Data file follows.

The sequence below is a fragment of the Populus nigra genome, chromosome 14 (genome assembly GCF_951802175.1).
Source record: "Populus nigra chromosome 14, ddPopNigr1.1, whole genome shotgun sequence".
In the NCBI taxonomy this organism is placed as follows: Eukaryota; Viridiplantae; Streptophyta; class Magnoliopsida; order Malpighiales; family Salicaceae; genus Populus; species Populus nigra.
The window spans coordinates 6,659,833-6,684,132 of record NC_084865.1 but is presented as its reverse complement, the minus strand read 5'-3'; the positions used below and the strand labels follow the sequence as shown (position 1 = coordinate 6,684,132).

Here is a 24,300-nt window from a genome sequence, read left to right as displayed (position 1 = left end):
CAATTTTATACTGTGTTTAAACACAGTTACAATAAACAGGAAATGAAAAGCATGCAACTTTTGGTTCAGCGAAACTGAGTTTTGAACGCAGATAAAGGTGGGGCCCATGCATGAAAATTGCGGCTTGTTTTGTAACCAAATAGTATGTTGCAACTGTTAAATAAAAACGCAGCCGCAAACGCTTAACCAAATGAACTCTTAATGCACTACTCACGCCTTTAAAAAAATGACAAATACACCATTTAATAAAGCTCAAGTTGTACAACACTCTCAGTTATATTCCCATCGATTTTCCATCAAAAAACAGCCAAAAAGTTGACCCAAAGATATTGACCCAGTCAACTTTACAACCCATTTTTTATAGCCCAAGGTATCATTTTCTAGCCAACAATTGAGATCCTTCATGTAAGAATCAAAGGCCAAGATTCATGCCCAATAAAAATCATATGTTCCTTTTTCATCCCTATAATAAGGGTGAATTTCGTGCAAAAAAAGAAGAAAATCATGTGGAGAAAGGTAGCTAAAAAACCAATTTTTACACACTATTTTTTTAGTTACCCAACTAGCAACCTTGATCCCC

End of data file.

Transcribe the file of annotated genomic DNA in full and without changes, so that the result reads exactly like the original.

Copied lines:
The sequence below is a fragment of the Populus nigra genome, chromosome 14 (genome assembly GCF_951802175.1).
Source record: "Populus nigra chromosome 14, ddPopNigr1.1, whole genome shotgun sequence".
In the NCBI taxonomy this organism is placed as follows: Eukaryota; Viridiplantae; Streptophyta; class Magnoliopsida; order Malpighiales; family Salicaceae; genus Populus; species Populus nigra.
The window spans coordinates 6,659,833-6,684,132 of record NC_084865.1 but is presented as its reverse complement, the minus strand read 5'-3'; the positions used below and the strand labels follow the sequence as shown (position 1 = coordinate 6,684,132).

Here is a 24,300-nt window from a genome sequence, read left to right as displayed (position 1 = left end):
CAATTTTATACTGTGTTTAAACACAGTTACAATAAACAGGAAATGAAAAGCATGCAACTTTTGGTTCAGCGAAACTGAGTTTTGAACGCAGATAAAGGTGGGGCCCATGCATGAAAATTGCGGCTTGTTTTGTAACCAAATAGTATGTTGCAACTGTTAAATAAAAACGCAGCCGCAAACGCTTAACCAAATGAACTCTTAATGCACTACTCACGCCTTTAAAAAAATGACAAATACACCATTTAATAAAGCTCAAGTTGTACAACACTCTCAGTTATATTCCCATCGATTTTCCATCAAAAAACAGCCAAAAAGTTGACCCAAAGATATTGACCCAGTCAACTTTACAACCCATTTTTTATAGCCCAAGGTATCATTTTCTAGCCAACAATTGAGATCCTTCATGTAAGAATCAAAGGCCAAGATTCATGCCCAATAAAAATCATATGTTCCTTTTTCATCCCTATAATAAGGGTGAATTTCGTGCAAAAAAAGAAGAAAATCATGTGGAGAAAGGTAGCTAAAAAACCAATTTTTACACACTATTTTTTTAGTTACCCAACTAGCAACCTTGATCCCC